Myths. They’re everywhere – even in the world of weightlifting. And the saddest part is that up until now, many still believed them. You've probably heard one from a gym-goer who heard it from another gym-goer. Or probably you've been confronted by someone you knew who said some unbelievable facts about weightlifting.
Well, myths are completely nonsense and should be ignored at all cost. Add these four weightlifting myths on your “ignore” list.
It's a Guy Thing
Absolutely not. It's not just a man's game, it's actually for everyone.. Back in the 2015 CrossFit Games Open, over 87,000 women participated. Even celebrities like Blake Lively, Selena Gomez, Demi Lovato love incorporating weightlifting exercises in their fitness routine.
Weightlifting has plenty of benefits, it increases bone density, muscle mass, it even releases stress. Of course, whether you’re a girl or boy, you’d want to enjoy these benefits.
It Makes You Bulky
This one is the most common weightlifting myths for women; it’s also one of the reasons why a few women still do not want to do weightlifting training (despite the many benefits). They are afraid that they'll get too bulky, with broad shoulders and too much muscle.
However, it has long been confirmed that lifting is simply not enough to bulk up your muscles. For you to actually bulk up, there are just plenty of things that you need to do, including changing your diet, training each muscle group, watching your calorie intake, etc. In other words, it takes a lot of effort before you eventually gain muscle mass.
It Needs to Be Done At the Gym
One of the things that we like about weightlifting is that it can be done anywhere. Yes, you read that right. Weight workouts are not just an exclusive gym thing. There are plenty of home-based weight routines that you can do at your own time and pace. All you need is a kettlebell, a dumbbell, or a barbell, a curl bar, or your preferred weights.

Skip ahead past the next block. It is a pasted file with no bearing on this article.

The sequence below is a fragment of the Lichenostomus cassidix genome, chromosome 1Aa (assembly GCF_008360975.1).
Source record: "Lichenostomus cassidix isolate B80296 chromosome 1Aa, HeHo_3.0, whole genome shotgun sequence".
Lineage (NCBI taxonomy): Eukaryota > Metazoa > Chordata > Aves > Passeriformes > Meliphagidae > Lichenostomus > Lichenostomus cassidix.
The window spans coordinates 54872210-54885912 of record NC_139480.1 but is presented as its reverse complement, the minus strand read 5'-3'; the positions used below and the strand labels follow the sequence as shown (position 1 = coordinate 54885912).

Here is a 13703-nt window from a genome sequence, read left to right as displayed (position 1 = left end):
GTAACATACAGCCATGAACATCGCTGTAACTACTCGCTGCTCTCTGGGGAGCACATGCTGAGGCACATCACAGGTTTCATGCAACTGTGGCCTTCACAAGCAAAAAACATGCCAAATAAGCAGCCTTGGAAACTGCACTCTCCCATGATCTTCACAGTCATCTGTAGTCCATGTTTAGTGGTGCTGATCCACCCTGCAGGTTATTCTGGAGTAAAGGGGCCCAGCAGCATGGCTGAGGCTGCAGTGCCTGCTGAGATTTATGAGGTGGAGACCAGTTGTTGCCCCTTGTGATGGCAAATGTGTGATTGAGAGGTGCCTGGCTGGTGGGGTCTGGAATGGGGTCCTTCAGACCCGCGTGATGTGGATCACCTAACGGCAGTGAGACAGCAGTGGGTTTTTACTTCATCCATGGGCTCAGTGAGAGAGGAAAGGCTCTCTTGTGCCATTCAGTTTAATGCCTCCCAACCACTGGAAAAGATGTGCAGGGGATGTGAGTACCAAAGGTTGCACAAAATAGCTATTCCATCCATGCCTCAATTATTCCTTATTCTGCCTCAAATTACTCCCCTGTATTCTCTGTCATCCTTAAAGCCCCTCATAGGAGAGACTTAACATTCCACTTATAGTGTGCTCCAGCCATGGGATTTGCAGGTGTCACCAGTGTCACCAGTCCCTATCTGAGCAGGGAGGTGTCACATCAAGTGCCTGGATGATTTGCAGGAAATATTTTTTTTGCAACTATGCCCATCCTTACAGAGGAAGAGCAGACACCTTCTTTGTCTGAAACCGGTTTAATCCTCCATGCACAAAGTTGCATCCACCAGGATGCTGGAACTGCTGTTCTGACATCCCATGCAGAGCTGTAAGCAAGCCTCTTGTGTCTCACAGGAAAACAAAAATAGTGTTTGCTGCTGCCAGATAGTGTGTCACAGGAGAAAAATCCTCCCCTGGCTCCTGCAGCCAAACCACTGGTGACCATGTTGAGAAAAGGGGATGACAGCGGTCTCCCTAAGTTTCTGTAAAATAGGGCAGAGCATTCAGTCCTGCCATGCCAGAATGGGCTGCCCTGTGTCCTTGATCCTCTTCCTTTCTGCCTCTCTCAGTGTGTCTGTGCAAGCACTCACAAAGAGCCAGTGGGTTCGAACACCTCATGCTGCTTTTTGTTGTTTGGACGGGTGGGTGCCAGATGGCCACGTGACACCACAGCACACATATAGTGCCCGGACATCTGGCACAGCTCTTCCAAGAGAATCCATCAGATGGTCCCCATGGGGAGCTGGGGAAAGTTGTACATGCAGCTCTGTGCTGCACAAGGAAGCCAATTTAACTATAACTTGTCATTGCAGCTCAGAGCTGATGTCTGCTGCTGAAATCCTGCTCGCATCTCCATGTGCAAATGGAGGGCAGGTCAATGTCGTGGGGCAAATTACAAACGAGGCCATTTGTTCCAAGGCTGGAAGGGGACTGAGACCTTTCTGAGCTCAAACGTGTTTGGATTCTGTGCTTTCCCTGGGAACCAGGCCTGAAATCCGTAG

There are plenty of weight lifting routines that you can follow on the Internet, but of course, make sure to do it with caution, wearing proper attire and fitness accessories like Nordic Lifting knee sleeves, Nordic Lifting wrist wraps, etc.
It's Bad for the Joint
Since you are dealing with barbells, dumbbells, and other kinds of weights, carrying them around with you while you do your exercises, people instantly assume that it's dangerous, and of course, bad for the joints. However, that's not what multiple studies revealed. A study from the Journal of Rheumatology published that patients suffering from knee pain experienced pain reduction up to 43% after engaging in strength training exercises in 4 months.
In other words, it’s not bad, it’s actually beneficial for your joints.
These are just some of the most common myths about lifting weights. And if you ever hear them, make sure to beg to disagree. It’s not too late to help eliminate all these weightlifting fears that people have established without verifying if it’s the truth.